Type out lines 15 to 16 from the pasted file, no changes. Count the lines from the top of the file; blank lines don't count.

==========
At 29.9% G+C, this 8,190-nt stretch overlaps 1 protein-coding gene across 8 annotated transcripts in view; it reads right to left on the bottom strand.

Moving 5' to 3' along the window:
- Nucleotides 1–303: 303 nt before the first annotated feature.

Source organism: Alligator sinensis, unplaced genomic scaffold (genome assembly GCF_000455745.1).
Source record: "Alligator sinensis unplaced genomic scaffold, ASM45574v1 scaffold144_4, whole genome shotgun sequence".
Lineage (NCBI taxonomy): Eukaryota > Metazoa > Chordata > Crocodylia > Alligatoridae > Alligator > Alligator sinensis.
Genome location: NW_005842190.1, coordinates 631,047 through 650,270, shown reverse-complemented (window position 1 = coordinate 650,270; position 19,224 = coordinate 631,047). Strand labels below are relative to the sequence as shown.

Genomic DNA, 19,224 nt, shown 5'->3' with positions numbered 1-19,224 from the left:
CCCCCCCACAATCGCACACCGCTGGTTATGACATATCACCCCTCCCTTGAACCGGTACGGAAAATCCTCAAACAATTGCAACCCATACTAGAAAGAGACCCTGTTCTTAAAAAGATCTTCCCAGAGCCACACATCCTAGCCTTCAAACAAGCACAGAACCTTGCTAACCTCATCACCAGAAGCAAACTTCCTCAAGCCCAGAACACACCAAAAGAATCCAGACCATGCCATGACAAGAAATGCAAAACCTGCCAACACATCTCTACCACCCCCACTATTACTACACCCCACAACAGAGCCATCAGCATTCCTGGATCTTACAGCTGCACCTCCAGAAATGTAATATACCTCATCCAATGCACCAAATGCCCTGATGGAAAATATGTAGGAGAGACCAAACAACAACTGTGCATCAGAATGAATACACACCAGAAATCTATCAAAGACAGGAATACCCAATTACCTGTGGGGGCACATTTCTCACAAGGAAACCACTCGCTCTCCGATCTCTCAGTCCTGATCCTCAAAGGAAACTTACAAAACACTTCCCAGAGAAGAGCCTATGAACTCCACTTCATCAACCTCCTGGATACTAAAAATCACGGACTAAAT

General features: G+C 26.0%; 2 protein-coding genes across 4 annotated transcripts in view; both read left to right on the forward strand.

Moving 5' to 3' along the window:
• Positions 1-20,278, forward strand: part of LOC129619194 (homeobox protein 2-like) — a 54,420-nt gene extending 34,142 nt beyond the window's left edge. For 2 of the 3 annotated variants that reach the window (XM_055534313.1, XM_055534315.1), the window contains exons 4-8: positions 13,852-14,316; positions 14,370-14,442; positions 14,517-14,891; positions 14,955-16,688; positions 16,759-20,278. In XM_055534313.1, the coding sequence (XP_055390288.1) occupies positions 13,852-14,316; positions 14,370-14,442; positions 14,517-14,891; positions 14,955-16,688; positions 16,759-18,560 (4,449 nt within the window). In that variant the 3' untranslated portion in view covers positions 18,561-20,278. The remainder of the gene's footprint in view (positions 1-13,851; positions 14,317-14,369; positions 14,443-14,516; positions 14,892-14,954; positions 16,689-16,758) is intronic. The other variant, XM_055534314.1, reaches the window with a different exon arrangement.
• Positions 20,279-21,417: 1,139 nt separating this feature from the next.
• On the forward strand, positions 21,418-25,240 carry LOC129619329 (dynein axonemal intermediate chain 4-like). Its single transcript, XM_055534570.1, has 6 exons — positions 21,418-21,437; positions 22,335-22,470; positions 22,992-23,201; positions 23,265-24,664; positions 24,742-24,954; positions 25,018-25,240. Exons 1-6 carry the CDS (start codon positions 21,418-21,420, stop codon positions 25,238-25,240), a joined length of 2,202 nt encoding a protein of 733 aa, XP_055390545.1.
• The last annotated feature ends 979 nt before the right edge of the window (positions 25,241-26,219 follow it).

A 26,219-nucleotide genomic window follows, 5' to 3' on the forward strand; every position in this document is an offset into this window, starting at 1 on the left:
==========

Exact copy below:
• The last annotated feature ends 979 nt before the right edge of the window (positions 25,241-26,219 follow it).

A 26,219-nucleotide genomic window follows, 5' to 3' on the forward strand; every position in this document is an offset into this window, starting at 1 on the left: